People stealing from supermarkets

Both events occurred within an hour of each other on Saturday. It transpired that groups of teenagers or young men are involved. Police said they are investigating whether the events are connected to each other and possibly to similar incidents.

In the first robbery, four robbers entered a T-Mobile store in the 8400 block of Old Keene Mill Road in the West Springfield area at approximately 2:30 pm. They attempted to remove cell phones from a display, but an employee tried to stop them.

About an hour later, seven burglars entered a phone repair store called iFixPhones in the 7000 block of Commerce Street. The address is about three miles from the site of the first robbery.

Similarities in the robberies, in addition to the time and items stolen, include a resemblance in the clothing worn by the subjects. In both cases the robbers were wearing black sweatshirts and jackets, police said.

How to rob a supermarket

The first documented theft started in 16th century London. In the early 19th century, theft was believed to be primarily a female activity.[1] In the 1960s, theft began to be redefined again, this time as a political act. Researchers divided thieves into two categories: “boosters”, professionals who resell what they steal, and “snitches”, amateurs who steal for their personal use.[2]

Theft is the act of deliberately taking goods from an establishment where they are displayed for sale, without paying for them. Theft generally consists of concealing items from the person or an accomplice and leaving the store without paying. However, theft can also include price-switching (exchanging the price tags of different products), refund fraud, “wardrobing” (returning clothing after they have been worn) and “grazing” (eating or sampling store merchandise while in the store). Price changing is now an almost extinct form of theft for two reasons. Tags are split apart when attempted, and virtually all retail cashiers now scan items at the register, rather than relying on price tags. Retailers report that theft has a significant effect on their bottom line, indicating that approximately 0.6% of all inventory disappears to thieves. [citation needed].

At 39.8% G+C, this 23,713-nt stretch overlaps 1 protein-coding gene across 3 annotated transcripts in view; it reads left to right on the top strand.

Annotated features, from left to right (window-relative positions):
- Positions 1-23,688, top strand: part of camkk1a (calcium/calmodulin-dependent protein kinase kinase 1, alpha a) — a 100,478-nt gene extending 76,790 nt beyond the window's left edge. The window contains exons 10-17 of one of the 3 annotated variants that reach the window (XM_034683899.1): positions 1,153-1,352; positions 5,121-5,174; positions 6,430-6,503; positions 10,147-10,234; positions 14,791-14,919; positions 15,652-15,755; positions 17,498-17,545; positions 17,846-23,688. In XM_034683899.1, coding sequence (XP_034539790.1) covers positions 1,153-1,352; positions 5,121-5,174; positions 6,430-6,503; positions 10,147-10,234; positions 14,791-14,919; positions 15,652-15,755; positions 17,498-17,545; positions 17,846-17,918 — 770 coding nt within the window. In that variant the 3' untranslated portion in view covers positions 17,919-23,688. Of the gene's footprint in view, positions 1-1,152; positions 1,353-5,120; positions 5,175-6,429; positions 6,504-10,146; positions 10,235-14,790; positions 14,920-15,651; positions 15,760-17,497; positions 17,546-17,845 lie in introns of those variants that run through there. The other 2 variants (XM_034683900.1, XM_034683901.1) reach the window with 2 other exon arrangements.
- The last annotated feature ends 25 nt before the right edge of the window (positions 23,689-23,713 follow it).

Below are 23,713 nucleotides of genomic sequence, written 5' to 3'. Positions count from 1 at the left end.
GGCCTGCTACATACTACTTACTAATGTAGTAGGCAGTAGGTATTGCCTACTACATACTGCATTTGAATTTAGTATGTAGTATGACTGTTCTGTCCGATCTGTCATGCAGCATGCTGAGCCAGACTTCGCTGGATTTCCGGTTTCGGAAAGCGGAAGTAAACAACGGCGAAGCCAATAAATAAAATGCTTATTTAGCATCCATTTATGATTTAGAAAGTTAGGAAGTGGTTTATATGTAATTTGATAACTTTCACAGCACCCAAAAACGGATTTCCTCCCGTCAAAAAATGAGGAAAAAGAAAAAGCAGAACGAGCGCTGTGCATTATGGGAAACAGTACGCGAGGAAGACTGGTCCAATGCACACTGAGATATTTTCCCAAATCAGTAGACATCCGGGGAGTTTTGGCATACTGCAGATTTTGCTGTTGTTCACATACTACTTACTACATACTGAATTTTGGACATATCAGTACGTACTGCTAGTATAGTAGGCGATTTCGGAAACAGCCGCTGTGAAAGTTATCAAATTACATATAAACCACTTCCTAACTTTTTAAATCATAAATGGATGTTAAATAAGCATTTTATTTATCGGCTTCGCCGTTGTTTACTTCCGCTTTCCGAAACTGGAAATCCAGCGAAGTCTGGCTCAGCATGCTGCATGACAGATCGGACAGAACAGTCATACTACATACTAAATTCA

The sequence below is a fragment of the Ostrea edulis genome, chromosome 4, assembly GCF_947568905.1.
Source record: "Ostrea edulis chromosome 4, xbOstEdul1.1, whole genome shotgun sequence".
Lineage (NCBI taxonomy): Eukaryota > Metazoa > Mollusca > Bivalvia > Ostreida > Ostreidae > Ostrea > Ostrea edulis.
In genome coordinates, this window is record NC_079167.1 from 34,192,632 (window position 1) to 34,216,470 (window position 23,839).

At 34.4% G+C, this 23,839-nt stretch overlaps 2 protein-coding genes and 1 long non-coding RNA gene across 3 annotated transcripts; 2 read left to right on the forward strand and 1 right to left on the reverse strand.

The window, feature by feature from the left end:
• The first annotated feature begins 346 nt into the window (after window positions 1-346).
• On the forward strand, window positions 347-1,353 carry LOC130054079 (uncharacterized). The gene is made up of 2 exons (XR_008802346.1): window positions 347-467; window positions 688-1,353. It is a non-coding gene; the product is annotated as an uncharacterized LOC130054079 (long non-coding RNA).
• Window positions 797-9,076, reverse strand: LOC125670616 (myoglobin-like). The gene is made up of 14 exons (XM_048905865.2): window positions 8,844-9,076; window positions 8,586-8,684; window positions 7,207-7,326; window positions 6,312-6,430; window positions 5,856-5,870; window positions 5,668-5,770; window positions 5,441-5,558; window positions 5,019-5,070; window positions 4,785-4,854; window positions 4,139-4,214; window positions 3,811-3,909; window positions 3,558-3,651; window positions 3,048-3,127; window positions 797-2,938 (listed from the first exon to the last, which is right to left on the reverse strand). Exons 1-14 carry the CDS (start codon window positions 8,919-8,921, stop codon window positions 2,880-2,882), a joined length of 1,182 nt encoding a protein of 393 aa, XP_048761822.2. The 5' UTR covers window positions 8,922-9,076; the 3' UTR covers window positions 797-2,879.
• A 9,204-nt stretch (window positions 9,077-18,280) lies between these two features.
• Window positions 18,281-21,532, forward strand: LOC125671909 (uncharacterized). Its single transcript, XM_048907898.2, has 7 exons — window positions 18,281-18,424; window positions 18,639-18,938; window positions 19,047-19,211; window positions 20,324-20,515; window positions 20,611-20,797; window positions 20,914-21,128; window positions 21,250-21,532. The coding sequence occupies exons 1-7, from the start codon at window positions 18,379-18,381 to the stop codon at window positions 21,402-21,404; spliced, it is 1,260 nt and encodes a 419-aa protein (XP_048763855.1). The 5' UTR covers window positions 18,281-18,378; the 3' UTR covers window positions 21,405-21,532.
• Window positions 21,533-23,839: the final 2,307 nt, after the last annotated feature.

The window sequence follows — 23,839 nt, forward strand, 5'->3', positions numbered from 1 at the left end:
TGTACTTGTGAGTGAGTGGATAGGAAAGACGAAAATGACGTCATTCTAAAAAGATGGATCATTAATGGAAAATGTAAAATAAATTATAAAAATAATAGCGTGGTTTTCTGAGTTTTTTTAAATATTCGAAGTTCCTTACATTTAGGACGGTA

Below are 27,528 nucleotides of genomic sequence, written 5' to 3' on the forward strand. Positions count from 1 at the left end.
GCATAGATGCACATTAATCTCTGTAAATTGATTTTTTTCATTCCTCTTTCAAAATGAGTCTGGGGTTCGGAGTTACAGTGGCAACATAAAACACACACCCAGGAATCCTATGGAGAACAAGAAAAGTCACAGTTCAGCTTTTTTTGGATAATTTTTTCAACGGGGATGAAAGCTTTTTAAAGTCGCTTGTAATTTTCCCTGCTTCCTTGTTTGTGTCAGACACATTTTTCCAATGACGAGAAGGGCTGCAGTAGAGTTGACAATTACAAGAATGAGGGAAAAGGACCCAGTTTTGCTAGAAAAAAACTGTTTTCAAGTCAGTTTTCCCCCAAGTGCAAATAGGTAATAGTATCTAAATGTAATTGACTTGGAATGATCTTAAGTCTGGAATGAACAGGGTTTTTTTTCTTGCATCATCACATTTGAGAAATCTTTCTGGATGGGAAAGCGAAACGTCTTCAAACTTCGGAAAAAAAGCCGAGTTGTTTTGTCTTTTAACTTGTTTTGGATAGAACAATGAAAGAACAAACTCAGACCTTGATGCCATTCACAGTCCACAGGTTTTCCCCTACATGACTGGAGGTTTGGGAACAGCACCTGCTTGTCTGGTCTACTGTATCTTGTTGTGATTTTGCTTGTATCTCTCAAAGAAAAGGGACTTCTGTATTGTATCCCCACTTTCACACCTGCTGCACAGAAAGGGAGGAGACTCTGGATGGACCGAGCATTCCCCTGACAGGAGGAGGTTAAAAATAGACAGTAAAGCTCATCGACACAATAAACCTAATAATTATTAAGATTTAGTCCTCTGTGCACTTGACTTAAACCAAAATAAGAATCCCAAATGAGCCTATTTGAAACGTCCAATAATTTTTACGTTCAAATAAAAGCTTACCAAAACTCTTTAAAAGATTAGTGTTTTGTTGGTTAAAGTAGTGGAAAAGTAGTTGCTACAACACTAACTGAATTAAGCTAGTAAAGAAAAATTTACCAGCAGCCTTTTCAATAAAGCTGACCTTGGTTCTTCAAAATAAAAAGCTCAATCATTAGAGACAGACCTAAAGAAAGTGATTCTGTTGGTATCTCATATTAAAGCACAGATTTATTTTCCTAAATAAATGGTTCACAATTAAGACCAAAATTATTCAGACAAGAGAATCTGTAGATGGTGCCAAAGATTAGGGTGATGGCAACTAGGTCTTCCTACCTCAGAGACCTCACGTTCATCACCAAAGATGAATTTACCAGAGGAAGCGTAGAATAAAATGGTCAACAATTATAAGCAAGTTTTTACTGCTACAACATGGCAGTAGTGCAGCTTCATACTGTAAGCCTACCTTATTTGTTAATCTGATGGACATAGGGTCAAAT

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Strategies to prevent theft

A resident of the English town of Winfrith Newburgh (UK) surprised a group of actors by trying to stop them while they were staging a robbery of a store for an independent horror film, reported Monday Daily Mail.During the filming of one of the scenes of the film production ‘Perran’, the actors dressed as thieves entered the establishment, and at that moment an unexpected character intervened without hesitation, believing that what was happening was a real robbery.

“When the gang came out of the store chased by a very angry shopkeeper, it looked like a real robbery, so much so that someone passing by decided he should try to help him,” said John Capel, spokesman for the production company Hard Road Films, who pointed out that the man may not have realized it was filming, since the camera was not visible at first glance.

What happens if you shoplift and get caught.

If we remember correctly, the dispute between Apple and Epic began at the time when the former removed Fortnite from its digital store, as Epic had circumvented the obligation to provide a 30% commission on all payments made on App Store apps. Now, the UK government has announced that the Competition and Markets Authority will respond to complaints made on this issue.

“The CMA’s investigation will consider whether Apple has a dominant position in relation to the distribution of apps on Apple devices in the UK and, if so, whether Apple imposes unfair or anti-competitive terms on developers using the App Store, ultimately resulting in users having less choice or paying higher prices for apps and add-ons.”

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Of course, the decision has not yet been made. However, CEO Andrea Coscelli has disclosed that inquiries so far in broader digital markets point to “worrying trends.” Furthermore, that Apple’s alleged anti-market conduct deserves “careful scrutiny”.

By Rachel Robison

Rachel Robison is a blogger who collects information on court filings and notices.